It's the question of the week, and still we have no clear answer: Who will quarterback the Patriots against Buffalo this Sunday?
"We'll see on Sunday. I don't know right now," replied Jimmy Garoppolo, one of the two men who could be chosen. Rookie Jacoby Brissett is the other.
"That's Coach [Bill Belichick]'s decision," Brissett asserted. "I can't make that decision."
In fact, the picture may have been further clouded after what we witnessed on the practice field Wednesday.
For the first time since he was slammed into the Gillette Stadium turf 10 days ago, Garoppolo showed off his throwing form in front of the media.
After the team stretching period, Garoppolo and rookie backup Jacoby Brissett – who's dealing with a sprained thumb in his right (throwing) hand – took part in pass-rush evasion drills before the third-year passer threw a few footballs to a stationary target. Garoppolo, nursing a sprain of the AC joint in his right shoulder, threw short, intermediate, and a couple of long passes to a member of the team's equipment staff who was stationed at various intervals on the field.
Before practice, he evaded a question about whether he's still experiencing pain when he throws.
"It's football. There's pain whenever you play… It's coming along. You know, I'm just taking it day by day right now. I've never had an AC sprain or anything like that," acknowledged Garoppolo, who added that he initially thought he just had the wind knocked out of him.
"It's tough. You just have to be smart with it. You don't want to do too much or too little. You have to find that comfort zone, really."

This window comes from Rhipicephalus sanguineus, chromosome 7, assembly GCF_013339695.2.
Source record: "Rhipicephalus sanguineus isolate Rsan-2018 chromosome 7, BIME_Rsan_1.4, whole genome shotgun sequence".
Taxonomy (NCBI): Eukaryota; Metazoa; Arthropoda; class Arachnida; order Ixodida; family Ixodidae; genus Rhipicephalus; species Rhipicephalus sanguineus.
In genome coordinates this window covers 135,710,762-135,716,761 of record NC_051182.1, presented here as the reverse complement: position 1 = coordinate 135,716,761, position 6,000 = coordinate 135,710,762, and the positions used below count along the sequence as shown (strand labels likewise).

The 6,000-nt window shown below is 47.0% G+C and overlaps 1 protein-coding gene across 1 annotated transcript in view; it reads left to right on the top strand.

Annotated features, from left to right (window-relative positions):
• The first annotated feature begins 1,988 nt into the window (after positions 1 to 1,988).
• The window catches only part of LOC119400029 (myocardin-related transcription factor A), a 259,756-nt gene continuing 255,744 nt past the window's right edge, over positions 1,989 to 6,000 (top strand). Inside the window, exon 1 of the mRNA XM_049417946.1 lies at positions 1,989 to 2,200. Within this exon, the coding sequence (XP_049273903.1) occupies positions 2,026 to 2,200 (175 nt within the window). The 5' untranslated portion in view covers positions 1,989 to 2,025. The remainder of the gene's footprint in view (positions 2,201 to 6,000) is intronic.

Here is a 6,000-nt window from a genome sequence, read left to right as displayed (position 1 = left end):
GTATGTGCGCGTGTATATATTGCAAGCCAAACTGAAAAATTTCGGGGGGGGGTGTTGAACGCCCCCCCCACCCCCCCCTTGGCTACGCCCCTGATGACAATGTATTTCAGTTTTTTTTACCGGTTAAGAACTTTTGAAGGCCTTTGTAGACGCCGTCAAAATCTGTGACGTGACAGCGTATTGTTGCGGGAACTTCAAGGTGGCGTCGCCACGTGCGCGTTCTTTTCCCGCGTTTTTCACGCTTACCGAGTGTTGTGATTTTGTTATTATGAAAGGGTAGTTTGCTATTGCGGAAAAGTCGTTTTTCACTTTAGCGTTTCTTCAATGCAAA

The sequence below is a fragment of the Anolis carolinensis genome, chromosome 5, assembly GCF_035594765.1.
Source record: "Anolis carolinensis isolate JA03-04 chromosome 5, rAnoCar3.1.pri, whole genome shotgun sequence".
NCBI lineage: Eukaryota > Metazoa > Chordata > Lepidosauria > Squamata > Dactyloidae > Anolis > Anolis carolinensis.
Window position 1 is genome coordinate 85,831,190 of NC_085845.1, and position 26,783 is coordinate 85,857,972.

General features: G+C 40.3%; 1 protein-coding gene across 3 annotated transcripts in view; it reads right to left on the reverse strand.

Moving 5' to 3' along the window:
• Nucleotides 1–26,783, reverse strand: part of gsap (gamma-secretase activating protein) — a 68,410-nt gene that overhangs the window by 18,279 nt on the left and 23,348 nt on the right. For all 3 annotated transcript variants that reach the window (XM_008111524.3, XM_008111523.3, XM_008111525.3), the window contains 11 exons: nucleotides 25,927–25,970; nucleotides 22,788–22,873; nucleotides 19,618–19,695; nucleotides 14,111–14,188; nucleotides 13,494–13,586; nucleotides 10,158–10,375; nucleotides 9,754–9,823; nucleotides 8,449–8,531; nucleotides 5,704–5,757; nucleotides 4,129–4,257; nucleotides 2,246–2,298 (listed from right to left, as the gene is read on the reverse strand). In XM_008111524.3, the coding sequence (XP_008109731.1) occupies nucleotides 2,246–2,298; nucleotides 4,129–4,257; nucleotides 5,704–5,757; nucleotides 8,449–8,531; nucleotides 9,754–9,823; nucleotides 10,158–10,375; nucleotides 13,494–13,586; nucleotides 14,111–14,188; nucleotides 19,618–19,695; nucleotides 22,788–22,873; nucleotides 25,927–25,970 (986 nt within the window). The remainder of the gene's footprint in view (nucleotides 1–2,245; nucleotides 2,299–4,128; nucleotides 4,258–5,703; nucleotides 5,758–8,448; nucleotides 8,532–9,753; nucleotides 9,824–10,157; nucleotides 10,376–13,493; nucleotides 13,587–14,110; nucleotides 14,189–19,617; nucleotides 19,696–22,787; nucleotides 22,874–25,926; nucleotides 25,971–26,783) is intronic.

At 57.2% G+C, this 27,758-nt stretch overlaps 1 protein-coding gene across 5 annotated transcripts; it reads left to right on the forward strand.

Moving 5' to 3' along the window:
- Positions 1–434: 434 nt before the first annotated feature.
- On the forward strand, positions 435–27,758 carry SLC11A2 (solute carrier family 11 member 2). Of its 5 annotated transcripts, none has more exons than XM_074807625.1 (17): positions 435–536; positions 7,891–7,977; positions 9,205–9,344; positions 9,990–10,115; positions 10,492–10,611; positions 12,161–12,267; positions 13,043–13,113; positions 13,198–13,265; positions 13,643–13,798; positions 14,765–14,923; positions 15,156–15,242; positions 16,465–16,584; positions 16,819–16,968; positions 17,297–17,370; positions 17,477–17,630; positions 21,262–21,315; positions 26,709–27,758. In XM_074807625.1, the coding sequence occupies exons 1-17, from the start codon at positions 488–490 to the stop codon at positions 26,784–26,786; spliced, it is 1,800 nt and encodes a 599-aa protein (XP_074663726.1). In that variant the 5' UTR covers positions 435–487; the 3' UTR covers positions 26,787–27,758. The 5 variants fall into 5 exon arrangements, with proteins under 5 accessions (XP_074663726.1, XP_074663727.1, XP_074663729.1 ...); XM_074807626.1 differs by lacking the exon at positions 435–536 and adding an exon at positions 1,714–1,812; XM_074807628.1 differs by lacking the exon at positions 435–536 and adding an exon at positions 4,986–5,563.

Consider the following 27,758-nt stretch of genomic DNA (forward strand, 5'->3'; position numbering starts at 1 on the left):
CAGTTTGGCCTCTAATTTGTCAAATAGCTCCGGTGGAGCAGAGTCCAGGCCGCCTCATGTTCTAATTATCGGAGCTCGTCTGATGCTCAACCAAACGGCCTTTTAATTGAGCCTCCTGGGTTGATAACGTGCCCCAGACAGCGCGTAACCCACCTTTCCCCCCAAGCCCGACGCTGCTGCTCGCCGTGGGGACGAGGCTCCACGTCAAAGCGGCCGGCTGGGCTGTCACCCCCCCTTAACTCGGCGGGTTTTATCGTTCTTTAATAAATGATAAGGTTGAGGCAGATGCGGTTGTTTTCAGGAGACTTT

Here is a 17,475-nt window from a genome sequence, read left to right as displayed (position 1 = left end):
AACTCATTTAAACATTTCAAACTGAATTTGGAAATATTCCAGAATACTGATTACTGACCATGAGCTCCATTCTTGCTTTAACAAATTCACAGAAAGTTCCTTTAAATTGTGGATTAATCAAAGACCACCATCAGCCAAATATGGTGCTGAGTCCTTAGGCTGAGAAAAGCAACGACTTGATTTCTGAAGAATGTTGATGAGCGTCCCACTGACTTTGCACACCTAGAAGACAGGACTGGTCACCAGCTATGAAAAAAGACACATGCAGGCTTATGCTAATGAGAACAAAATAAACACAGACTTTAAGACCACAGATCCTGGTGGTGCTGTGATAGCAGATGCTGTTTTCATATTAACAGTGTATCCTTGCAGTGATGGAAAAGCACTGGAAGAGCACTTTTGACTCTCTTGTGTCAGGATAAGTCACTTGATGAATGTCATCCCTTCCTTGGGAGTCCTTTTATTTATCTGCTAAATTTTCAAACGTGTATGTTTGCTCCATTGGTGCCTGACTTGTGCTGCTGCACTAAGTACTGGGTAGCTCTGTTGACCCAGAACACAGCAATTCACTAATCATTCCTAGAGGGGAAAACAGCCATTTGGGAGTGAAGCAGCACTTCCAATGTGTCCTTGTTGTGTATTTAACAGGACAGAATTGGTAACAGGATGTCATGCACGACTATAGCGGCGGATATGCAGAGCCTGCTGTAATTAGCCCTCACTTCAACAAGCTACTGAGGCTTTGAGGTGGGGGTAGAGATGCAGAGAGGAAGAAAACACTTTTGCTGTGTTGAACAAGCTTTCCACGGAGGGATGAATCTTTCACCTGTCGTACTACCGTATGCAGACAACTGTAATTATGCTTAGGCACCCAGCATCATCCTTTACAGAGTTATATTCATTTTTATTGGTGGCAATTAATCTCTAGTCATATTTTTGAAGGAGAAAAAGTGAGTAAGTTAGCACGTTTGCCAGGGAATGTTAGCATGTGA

The Patriots deactivated Garoppolo for last Thursday's game against Houston, which was just four days after he suffered the injury in the Week 2 win over Miami. At least one media report last week indicated that the team was pressuring Garoppolo to play versus the Texans, a notion the QB himself unequivocally shot down today. However, he conceded that it was difficult for him to be reduced to a spectator that night.
"It was different, that's for sure. Never really been in that situation. So you know, not the [most fun] thing, but it is what it is I guess. Jacoby did a good job. It was really an all-around team win. I mean, everybody participated – special teams, defense, offense. That's what we needed to do."
Brissett, meantime, arrived on the practice field Wednesday with his thumb wrapped in bandage (he briefly had black tape around it on Tuesday before a trainer removed the tape with scissors). He did not do any throwing while the media was viewing practice, but maintained that the injury is not causing him any significant discomfort.